myservice = MyDBUSService()
    	myservice.listen()

    else:
    	unittest.main()
share|improve this answer
    
Thank you - very handy. Though I'd suggest using __file__ to make the subprocess call to yourself both clearer and portable: self.p = subprocess.Popen(['python', __file__, 'server'], env=env) –  nealmcb Mar 26 '12 at 3:52

Simple solution: don't unit test through dbus.

Instead write your unit tests to call your methods directly. That fits in more naturally with the nature of unit tests.

You might also want some automated integration tests, that check running through dbus, but they don't need to be so complete, nor run in isolation. You can have setup that starts a real instance of your server, in a separate process.

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I think you're right. On reflection, I don't think I'd get much from testing the dbus interface anyway, as long as the service methods are tested directly. –  seanhodges Feb 4 '09 at 11:47
    
This is easy, not hard. And you MUST do it. Don't ever skimp on unit tests just because someone tells you to, and it is really depressing that people give this kind of advice. Yes you should test your stuff without dbus, and yes you should test it with dbus. –  Ali Afshar Feb 4 '09 at 12:39
    
But they're not unit tests if they rely on dbus being up and working. Therefore write unit tests for the functionality, and integration tests that have more complicated setup (multi-process etc) with dbus. –  Douglas Leeder Feb 4 '09 at 13:57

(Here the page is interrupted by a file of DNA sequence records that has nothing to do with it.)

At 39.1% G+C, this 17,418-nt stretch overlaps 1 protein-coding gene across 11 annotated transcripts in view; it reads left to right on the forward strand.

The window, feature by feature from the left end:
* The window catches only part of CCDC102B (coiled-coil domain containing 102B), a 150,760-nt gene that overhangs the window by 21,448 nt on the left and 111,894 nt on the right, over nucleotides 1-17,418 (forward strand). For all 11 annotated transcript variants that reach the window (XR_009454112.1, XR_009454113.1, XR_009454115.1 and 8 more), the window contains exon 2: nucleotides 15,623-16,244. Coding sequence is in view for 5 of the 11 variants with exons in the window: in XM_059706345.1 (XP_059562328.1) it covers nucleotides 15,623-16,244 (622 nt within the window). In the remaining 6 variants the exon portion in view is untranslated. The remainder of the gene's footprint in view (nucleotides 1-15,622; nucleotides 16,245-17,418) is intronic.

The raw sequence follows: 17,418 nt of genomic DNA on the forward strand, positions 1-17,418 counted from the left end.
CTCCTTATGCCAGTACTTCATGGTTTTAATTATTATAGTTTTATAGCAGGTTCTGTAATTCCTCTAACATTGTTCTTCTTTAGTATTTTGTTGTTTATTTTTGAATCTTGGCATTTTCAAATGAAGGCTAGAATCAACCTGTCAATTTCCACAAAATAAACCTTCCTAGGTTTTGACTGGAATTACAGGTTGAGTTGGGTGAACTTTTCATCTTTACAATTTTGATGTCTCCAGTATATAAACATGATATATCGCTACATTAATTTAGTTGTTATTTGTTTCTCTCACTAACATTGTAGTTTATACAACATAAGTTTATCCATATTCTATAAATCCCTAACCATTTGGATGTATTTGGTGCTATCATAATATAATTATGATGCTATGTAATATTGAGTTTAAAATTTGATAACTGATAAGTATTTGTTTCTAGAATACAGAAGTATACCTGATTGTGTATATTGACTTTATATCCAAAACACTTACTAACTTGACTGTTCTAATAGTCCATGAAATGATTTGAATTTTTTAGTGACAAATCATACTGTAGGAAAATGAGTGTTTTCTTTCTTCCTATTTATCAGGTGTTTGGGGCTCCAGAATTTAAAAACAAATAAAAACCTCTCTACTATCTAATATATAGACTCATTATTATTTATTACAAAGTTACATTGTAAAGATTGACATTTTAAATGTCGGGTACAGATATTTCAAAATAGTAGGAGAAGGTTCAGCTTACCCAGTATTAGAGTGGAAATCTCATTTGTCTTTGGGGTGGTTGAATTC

Douglas: I have to disagree, although it is a semantic issue. I am taking bigger "units". –  Ali Afshar Feb 4 '09 at 20:29
    
Putting dbus between by definition makes it beyond a unit test. –  Sadly Not Mar 18 '11 at 20:29

You just need to make sure you are handling your main loop properly.

def refresh_ui():
    while gtk.events_pending():
       gtk.main_iteration_do(False)

This will run the gtk main loop until it has finished processing everything, rather than just run it and block.

For a complete example of it in practise, unit testing a dbus interface, go here: http://pida.co.uk/trac/browser/pida/editors/vim/test_pidavim.py

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1  
The test you referenced appears to be forking the DBUS server as a separate process (inside Vim). My event loop was OK, but the example proves that the whole process cannot be done within the test. Thanks for pointing it out. –  seanhodges Feb 4 '09 at 18:34

You could also start the mainloop in a separate thread very simply inside your setUp method.

Something like this:

import threading
class BaseTestCase(unittest.TestCase):
    def setUp(self):
        myservice = MyDBUSService()
        self.loop = gobject.MainLoop()
        threading.Thread(name='glib mainloop', target=self.loop.run)
    def tearDown(self):
        self.loop.quit()
share|improve this answer

I might be a bit out of my league here, since I don't know python and only somewhat understand what this magical "dbus" is, but if I understand correctly, it requires you to create a rather unusual testing environment with runloops, extended setup/teardown, and so on.

The answer to your problem is to use mocking. Create an abstract class which defines your interface, and then build an object from that to use in your actual code. For the purposes of testing, you build a mock object communicates through that same interface, but has behavior which you would define for the purposes of testing. You can use this approach to "simulate" the dbus object running through an event loop, doing some work, etc., and then simply concentrate on testing how your class ought to react to the result of the "work" done by that object.

share|improve this answer
    
I like this concept. I think if my DBUS interface class starts to contain some logic, I'll use mocking to simulate the behaviour. –  seanhodges Feb 4 '09 at 11:51

Check out python-dbusmock library.

It hides the ugly subprocess logic behind your eyes, so you don't have to worry about it in your tests.